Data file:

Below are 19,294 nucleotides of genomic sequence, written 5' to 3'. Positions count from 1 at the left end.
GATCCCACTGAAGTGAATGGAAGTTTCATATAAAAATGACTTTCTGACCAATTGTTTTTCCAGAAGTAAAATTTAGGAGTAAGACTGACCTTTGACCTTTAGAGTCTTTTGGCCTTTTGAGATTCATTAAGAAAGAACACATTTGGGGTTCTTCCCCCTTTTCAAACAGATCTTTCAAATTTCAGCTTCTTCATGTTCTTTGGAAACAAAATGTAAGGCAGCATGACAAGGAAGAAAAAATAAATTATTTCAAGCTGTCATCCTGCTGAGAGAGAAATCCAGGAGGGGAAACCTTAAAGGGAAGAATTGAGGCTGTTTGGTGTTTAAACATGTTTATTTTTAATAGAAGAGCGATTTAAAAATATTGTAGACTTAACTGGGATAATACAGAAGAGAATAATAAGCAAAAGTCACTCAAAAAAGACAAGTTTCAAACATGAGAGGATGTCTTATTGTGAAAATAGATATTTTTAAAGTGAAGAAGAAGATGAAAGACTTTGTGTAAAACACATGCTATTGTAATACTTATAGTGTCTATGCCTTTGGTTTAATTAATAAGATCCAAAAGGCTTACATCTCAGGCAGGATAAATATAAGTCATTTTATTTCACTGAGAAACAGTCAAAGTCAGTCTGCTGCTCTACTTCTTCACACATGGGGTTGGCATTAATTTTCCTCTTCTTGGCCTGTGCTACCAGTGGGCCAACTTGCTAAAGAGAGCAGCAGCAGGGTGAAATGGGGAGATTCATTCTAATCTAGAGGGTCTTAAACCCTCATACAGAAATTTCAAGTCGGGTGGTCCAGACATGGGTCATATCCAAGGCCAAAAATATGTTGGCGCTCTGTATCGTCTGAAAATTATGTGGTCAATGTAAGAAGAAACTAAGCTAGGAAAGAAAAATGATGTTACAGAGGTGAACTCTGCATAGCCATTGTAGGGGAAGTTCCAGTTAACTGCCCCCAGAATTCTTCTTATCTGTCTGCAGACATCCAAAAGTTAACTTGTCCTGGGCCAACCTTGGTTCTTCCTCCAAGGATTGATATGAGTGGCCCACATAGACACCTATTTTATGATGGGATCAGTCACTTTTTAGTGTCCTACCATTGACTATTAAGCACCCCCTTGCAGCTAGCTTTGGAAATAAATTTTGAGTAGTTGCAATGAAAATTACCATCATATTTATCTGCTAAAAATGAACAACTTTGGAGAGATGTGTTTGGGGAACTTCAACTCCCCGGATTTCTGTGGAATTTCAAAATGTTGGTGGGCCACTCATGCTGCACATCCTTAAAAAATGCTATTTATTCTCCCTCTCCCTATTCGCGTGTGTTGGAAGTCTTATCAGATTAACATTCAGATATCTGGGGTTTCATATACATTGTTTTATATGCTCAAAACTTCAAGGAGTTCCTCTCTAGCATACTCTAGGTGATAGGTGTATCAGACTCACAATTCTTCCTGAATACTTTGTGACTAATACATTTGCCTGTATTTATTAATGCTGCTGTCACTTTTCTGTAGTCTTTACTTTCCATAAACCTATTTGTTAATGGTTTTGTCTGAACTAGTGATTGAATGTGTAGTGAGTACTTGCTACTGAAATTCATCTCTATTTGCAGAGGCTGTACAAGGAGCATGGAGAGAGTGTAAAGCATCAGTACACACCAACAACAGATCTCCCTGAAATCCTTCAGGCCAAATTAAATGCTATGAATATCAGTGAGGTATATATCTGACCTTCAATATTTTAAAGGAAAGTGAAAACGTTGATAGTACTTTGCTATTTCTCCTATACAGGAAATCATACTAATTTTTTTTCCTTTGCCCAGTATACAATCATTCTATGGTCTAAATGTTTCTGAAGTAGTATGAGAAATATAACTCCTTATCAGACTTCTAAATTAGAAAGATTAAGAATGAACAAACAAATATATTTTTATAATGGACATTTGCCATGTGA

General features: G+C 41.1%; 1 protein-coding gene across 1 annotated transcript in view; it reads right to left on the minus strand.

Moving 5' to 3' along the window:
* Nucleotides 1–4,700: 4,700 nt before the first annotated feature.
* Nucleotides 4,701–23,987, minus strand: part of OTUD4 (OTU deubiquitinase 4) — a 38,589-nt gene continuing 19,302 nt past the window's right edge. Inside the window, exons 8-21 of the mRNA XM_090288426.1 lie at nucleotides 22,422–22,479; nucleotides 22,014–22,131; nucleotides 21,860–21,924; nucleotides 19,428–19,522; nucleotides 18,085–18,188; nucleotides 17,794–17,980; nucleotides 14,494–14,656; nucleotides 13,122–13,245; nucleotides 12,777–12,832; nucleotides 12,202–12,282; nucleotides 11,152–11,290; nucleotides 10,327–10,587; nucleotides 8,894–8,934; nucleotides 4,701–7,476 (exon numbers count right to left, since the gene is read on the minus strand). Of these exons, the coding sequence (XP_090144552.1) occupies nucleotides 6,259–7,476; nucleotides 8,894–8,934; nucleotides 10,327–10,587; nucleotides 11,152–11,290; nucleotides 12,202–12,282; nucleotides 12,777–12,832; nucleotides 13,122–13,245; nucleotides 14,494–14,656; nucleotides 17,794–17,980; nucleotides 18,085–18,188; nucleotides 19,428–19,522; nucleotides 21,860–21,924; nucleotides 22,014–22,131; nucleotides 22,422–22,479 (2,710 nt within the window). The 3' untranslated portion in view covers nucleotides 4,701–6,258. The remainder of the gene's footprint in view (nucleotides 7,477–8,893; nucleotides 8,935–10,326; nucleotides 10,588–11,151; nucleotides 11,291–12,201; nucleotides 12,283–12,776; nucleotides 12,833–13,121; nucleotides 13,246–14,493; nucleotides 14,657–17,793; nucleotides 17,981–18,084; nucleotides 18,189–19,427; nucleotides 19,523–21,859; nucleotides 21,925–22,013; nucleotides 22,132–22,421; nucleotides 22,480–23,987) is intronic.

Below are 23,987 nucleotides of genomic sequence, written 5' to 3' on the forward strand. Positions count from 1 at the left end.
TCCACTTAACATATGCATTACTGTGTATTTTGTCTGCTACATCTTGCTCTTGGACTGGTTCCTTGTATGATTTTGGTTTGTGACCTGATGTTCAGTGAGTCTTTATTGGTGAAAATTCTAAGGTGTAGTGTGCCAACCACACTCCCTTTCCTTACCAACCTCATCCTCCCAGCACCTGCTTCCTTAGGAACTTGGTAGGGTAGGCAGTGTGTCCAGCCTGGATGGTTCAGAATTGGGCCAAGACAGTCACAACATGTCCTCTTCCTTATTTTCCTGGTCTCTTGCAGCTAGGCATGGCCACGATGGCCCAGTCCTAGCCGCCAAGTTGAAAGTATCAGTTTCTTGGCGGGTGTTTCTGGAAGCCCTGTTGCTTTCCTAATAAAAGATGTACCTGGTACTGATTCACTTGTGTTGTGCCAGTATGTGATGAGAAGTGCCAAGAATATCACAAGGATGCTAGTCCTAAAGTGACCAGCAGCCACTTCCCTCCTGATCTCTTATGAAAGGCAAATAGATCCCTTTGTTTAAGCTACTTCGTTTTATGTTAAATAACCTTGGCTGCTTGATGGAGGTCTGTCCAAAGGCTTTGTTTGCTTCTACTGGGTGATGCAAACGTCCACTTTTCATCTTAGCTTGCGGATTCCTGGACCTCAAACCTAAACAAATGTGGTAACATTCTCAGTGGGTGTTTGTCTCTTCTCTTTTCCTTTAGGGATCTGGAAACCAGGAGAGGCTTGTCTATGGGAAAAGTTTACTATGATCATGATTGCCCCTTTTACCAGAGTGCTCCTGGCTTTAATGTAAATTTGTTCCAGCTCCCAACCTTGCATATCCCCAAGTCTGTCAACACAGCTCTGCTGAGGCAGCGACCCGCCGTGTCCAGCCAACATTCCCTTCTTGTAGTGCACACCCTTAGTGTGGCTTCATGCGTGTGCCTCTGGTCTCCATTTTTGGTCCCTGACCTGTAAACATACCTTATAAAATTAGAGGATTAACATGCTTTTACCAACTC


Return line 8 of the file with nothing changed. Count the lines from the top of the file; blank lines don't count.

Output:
TCCACTTAACATATGCATTACTGTGTATTTTGTCTGCTACATCTTGCTCTTGGACTGGTTCCTTGTATGATTTTGGTTTGTGACCTGATGTTCAGTGAGTCTTTATTGGTGAAAATTCTAAGGTGTAGTGTGCCAACCACACTCCCTTTCCTTACCAACCTCATCCTCCCAGCACCTGCTTCCTTAGGAACTTGGTAGGGTAGGCAGTGTGTCCAGCCTGGATGGTTCAGAATTGGGCCAAGACAGTCACAACATGTCCTCTTCCTTATTTTCCTGGTCTCTTGCAGCTAGGCATGGCCACGATGGCCCAGTCCTAGCCGCCAAGTTGAAAGTATCAGTTTCTTGGCGGGTGTTTCTGGAAGCCCTGTTGCTTTCCTAATAAAAGATGTACCTGGTACTGATTCACTTGTGTTGTGCCAGTATGTGATGAGAAGTGCCAAGAATATCACAAGGATGCTAGTCCTAAAGTGACCAGCAGCCACTTCCCTCCTGATCTCTTATGAAAGGCAAATAGATCCCTTTGTTTAAGCTACTTCGTTTTATGTTAAATAACCTTGGCTGCTTGATGGAGGTCTGTCCAAAGGCTTTGTTTGCTTCTACTGGGTGATGCAAACGTCCACTTTTCATCTTAGCTTGCGGATTCCTGGACCTCAAACCTAAACAAATGTGGTAACATTCTCAGTGGGTGTTTGTCTCTTCTCTTTTCCTTTAGGGATCTGGAAACCAGGAGAGGCTTGTCTATGGGAAAAGTTTACTATGATCATGATTGCCCCTTTTACCAGAGTGCTCCTGGCTTTAATGTAAATTTGTTCCAGCTCCCAACCTTGCATATCCCCAAGTCTGTCAACACAGCTCTGCTGAGGCAGCGACCCGCCGTGTCCAGCCAACATTCCCTTCTTGTAGTGCACACCCTTAGTGTGGCTTCATGCGTGTGCCTCTGGTCTCCATTTTTGGTCCCTGACCTGTAAACATACCTTATAAAATTAGAGGATTAACATGCTTTTACCAACTC